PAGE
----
A year ago, officials expected to break ground in the spring. In September, Hyde said there would be a groundbreaking in the fall. Now, the earliest estimate is this coming spring.
Reached this morning, Hyde said infrastructure and construction bidding will start after the first of the year. Water service and the main entrance road will be bid out first.
"2017 will be a busy year for construction," Hyde said.
Frank van Mierlo, CEO of 1366, told E&E News earlier this year that he expects to be up and running at STAMP by the end of 2017. Van Mierlo reportedly told E&E that "permitting and red tape" have slowed progress.
"We're moving," he said. "It's certainly not moving as rapidly as one might hope."
"It's going to be a stretch," he added. "The end of the year rather than the beginning. We definitely want to be in construction next year."
The reason everyone remains so upbeat about the prospects of 1366 is it seems like the company has charted a solid business model built on breakthrough technology.
This isn't PepsiCo trying to enter an already crowded Greek yogurt sector with a barely differentiated product and hoping marketing and supply chain alone could win. This is a company entering an emerging industry with growing demand and a process that will substantially reduce the cost of production.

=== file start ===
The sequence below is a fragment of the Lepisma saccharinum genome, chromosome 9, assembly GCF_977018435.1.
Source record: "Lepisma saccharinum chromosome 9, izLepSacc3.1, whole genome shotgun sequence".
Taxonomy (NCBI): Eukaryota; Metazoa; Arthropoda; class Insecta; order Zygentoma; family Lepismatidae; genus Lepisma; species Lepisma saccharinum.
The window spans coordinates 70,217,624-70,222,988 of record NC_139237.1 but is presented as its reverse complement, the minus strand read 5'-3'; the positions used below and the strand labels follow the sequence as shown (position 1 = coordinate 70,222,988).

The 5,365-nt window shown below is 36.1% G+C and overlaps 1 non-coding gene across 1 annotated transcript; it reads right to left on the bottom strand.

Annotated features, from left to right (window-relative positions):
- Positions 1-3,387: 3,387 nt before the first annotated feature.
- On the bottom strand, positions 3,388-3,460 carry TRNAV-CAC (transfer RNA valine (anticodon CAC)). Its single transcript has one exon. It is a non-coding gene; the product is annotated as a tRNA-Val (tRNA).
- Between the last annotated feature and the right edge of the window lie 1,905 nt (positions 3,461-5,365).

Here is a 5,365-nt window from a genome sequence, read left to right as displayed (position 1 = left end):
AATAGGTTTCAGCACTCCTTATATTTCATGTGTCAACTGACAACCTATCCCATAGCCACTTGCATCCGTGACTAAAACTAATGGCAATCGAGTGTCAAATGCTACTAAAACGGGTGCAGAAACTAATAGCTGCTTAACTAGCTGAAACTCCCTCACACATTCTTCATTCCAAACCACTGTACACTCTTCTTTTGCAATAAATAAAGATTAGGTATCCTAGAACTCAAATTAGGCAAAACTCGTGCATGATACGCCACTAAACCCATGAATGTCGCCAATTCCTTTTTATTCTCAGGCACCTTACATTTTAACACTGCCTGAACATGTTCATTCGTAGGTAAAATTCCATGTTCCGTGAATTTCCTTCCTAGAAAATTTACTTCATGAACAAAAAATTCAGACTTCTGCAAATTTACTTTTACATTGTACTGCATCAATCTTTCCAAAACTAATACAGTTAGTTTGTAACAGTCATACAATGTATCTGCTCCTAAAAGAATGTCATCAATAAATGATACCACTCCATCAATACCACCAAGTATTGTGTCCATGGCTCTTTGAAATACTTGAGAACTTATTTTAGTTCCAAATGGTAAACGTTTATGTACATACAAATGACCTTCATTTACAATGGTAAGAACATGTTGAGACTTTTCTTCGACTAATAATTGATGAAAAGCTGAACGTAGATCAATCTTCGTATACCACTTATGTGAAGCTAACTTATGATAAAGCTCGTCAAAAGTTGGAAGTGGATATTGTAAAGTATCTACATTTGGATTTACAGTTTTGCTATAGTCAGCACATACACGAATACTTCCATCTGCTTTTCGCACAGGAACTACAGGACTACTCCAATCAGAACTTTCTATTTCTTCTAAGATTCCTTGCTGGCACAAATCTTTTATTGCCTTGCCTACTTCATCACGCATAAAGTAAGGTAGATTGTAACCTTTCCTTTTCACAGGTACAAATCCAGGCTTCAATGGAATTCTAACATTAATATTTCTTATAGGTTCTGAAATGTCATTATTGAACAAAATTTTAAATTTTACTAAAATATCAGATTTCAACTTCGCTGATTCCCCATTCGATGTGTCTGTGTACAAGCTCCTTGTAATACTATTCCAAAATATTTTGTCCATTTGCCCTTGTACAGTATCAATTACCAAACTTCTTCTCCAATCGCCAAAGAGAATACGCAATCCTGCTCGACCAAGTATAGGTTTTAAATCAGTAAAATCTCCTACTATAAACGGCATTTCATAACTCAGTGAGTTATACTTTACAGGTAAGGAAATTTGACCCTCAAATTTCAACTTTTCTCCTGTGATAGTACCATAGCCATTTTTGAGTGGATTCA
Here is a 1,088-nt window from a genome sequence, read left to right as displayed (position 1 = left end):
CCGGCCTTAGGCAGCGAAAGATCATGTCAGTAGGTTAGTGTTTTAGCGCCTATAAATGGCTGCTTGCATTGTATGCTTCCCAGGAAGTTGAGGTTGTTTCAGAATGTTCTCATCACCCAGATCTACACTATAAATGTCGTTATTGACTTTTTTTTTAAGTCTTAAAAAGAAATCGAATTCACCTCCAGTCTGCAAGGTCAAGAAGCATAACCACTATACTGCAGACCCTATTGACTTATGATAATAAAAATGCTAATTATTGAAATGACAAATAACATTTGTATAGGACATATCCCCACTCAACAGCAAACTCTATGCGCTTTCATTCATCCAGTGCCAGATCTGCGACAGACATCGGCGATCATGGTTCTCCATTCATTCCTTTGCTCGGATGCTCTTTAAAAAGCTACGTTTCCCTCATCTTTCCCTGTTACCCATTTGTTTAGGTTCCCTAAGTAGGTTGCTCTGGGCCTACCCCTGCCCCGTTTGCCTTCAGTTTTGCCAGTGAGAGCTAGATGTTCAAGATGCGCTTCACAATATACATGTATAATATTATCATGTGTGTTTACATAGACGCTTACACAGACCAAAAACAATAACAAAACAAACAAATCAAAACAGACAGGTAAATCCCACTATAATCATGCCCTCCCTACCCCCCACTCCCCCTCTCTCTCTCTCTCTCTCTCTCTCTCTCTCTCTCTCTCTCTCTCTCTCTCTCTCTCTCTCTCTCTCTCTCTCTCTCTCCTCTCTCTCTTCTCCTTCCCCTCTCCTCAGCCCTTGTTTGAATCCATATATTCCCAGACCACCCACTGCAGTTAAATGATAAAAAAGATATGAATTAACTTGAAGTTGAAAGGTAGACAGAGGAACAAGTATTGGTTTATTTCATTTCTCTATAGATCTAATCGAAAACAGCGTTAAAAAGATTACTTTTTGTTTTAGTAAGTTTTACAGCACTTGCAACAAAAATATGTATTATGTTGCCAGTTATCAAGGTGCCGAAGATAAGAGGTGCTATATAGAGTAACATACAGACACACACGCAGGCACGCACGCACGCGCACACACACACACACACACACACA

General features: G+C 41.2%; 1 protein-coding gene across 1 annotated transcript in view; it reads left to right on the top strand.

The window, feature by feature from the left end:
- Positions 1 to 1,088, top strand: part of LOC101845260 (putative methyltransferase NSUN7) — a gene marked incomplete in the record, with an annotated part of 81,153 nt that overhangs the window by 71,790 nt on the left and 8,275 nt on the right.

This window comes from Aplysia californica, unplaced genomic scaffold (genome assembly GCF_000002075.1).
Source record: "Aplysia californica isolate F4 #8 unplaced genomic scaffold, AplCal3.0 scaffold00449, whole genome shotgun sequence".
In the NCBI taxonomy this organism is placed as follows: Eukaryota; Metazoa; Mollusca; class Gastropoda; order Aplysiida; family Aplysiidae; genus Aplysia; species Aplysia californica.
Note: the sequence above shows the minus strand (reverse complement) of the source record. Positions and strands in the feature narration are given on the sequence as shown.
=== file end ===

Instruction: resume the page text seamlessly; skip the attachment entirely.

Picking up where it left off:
"Nobody is close. We can produce the wafer at 30 cents a wafer," van Mierlo told E&E News. "Even at today's prices, you are still very profitable. At today's prices, nobody else is profitable. That is the point.
"There's no false modesty here," he added. "Our technology is truly revolutionary when it comes to reducing costs."
In his best-selling business book, "Zero to One," venture capitalist Peter Thiel says new businesses should be built around innovations that are a 10-times improvement over anything currently in the market. 1366 seems to be hitting that mark.
"The Direct Wafer process is a dramatic improvement over the way wafers are manufactured today and it’s specific to us," Sanderson said. "(We achieve a) 50-percent reduction in cost and two-thirds energy reduction over conventional (production) methods. Better yet is the product – which costs less and uses less (energy) to make, doesn’t require any tradeoffs in performance."
That's why the recent efficiency tests were so important.
Efficiency is the measure of how much sunlight that hits a solar wafer is converted into electricity. The 1366 wafer was tested in conjunction with new technology from a partner company, Hanwha Q CELLS Co. Ltd., of Seoul, South Korea.
While there is other solar technology that has achieved higher efficiency, that isn't the norm in the industry.
"In a head-to-head comparison with standard high-performance multicrystalline (HPM) wafers, we exceeded the average performance of that HPM reference group," Sanderson said. "And there are more gains to be had through new wafer features that are possible because we’re able to work at the melt level. There’s no other company in the world able to do that."
In the startup world, the common advice, and the practice often most attractive to potential investors is a company that aims at a specific market segment, an achievable target that promises growth.